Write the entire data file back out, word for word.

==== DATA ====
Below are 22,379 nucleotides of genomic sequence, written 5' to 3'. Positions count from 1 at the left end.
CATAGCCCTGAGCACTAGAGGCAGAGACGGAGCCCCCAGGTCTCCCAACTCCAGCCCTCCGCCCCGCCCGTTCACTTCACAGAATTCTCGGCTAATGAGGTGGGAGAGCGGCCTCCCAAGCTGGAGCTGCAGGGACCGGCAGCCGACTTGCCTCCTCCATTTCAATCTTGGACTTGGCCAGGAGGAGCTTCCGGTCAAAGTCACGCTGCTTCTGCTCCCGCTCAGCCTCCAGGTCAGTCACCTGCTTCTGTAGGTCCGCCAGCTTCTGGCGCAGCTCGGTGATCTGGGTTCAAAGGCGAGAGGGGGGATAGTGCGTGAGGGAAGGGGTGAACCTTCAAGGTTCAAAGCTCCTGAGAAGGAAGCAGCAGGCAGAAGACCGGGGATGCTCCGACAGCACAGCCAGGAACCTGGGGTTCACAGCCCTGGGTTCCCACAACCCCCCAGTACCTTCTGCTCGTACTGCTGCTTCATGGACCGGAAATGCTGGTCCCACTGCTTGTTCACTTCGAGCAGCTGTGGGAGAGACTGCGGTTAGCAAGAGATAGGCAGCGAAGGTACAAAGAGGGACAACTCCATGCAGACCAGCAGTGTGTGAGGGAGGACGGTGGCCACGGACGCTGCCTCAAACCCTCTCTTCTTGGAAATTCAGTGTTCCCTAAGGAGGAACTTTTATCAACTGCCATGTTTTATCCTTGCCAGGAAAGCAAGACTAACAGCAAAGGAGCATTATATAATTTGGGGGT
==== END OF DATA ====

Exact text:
Below are 22,379 nucleotides of genomic sequence, written 5' to 3'. Positions count from 1 at the left end.
CATAGCCCTGAGCACTAGAGGCAGAGACGGAGCCCCCAGGTCTCCCAACTCCAGCCCTCCGCCCCGCCCGTTCACTTCACAGAATTCTCGGCTAATGAGGTGGGAGAGCGGCCTCCCAAGCTGGAGCTGCAGGGACCGGCAGCCGACTTGCCTCCTCCATTTCAATCTTGGACTTGGCCAGGAGGAGCTTCCGGTCAAAGTCACGCTGCTTCTGCTCCCGCTCAGCCTCCAGGTCAGTCACCTGCTTCTGTAGGTCCGCCAGCTTCTGGCGCAGCTCGGTGATCTGGGTTCAAAGGCGAGAGGGGGGATAGTGCGTGAGGGAAGGGGTGAACCTTCAAGGTTCAAAGCTCCTGAGAAGGAAGCAGCAGGCAGAAGACCGGGGATGCTCCGACAGCACAGCCAGGAACCTGGGGTTCACAGCCCTGGGTTCCCACAACCCCCCAGTACCTTCTGCTCGTACTGCTGCTTCATGGACCGGAAATGCTGGTCCCACTGCTTGTTCACTTCGAGCAGCTGTGGGAGAGACTGCGGTTAGCAAGAGATAGGCAGCGAAGGTACAAAGAGGGACAACTCCATGCAGACCAGCAGTGTGTGAGGGAGGACGGTGGCCACGGACGCTGCCTCAAACCCTCTCTTCTTGGAAATTCAGTGTTCCCTAAGGAGGAACTTTTATCAACTGCCATGTTTTATCCTTGCCAGGAAAGCAAGACTAACAGCAAAGGAGCATTATATAATTTGGGGGT